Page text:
7 Hard Parts of Managing a Remote Workforce
Managing any staff can have its challenges, but when it comes to managing a remote workforce, there are definitely issues that stand out. The good news is that tackling these issues is well worth the while of any remote manager (and really any manager, even of office-based teams!).
Leaders at some of the top remote companies answered the Remote.co question, “What is the hardest part about managing a remote workforce,” and their answers were honest and eye-opening. We picked the seven hardest parts of managing a remote workforce and offer solutions to combat these potential problems.
Here are the seven hardest parts of managing a remote workforce:
1. Building Team Relationships
When your workers are all in the same office, it’s easy for them to hang out together at lunch and form friendships. Not so much when they’re sprinkled all over the globe. “Working from home can be isolating, especially for staff who have never worked remotely or for TNTP before. You have to be proactive about building relationships and friendships across the organization,” says Karolyn Belcher, president of TNTP.
“These challenges have forced us to get really intentional about building a shared culture for everyone at TNTP, which we reinforce through virtual team building.”
So take the time to set up opportunities for workers to get together on a more social level, whether it’s implementing communication tools (like Yammer or HipChat) or encouraging colleagues who live somewhat close to each other to get together for drinks and dinner.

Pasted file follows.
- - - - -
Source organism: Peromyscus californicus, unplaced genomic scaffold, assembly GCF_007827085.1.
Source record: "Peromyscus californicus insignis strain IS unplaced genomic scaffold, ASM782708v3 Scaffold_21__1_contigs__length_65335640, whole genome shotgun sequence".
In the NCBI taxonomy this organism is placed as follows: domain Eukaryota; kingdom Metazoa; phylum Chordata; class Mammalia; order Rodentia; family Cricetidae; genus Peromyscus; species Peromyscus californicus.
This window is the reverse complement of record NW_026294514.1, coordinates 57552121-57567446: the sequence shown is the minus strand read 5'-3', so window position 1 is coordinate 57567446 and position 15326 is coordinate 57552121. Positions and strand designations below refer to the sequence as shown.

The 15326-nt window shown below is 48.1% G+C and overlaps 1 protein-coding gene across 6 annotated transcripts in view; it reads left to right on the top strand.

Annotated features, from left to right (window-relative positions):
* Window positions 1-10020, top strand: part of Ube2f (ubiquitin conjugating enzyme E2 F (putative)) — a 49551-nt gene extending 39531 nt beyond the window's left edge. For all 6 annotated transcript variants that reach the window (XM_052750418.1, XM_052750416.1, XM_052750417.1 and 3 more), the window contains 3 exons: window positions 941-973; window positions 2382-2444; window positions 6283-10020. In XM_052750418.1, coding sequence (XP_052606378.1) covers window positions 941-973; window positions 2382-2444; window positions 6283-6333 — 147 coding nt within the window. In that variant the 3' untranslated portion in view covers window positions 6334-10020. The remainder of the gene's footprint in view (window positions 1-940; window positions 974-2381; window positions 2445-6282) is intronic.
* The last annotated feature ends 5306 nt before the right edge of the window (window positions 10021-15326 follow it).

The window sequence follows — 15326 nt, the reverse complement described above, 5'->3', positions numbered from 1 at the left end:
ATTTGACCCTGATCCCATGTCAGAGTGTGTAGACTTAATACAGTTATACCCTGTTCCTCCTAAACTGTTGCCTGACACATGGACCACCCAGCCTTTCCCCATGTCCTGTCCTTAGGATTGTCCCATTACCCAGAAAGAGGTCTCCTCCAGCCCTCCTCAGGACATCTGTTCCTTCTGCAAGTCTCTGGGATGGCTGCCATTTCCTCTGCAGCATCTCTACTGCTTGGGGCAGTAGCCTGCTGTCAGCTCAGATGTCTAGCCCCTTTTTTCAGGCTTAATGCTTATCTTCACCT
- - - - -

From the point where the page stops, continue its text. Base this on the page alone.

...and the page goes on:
2. Creating Cultural Sensitivity
One of the cool factors of having a remote workforce is that you can have one team member in Sweden, another in Spain, and a third in South Dakota. But with that level of diversity comes a responsibility to ensure that workers are respectful of each other’s cultures.
“Developing cultural sensitivity and acumen that allows one to manage their own style and preferences so they can connect with different people around the world [is important]” says Ric Mercuri, VP of Global Human Resources at Appen.
You can spotlight various team members in a monthly newsletter and show their own “slice of life,” ranging from cool things about their country to the foods and nightlife they get to experience, in order to break down borders.
3. Tricky Time Zone Issues
Being all together all the time in an office means that whenever you have a quick question, you can pop into an employee’s office and get your answer. But what if you have an urgent question and the team member you need the answer from is thousands of miles away—and snoozing?
“I was always a fan of asynchronous communication, but sometimes you are blocked and need a team member to help you. With everybody in the same office working roughly the same hours, you walk over to their desk and ask them. Being remote and in different time zones with totally different schedules, you can get stuck,” says Sebastian Gottschkes, VP of Platform at Blossom.
His solutions: tackle other tasks while you are waiting for a response or plan a bit ahead so you don’t get stuck in a time zone trap.
4. Hidden Problems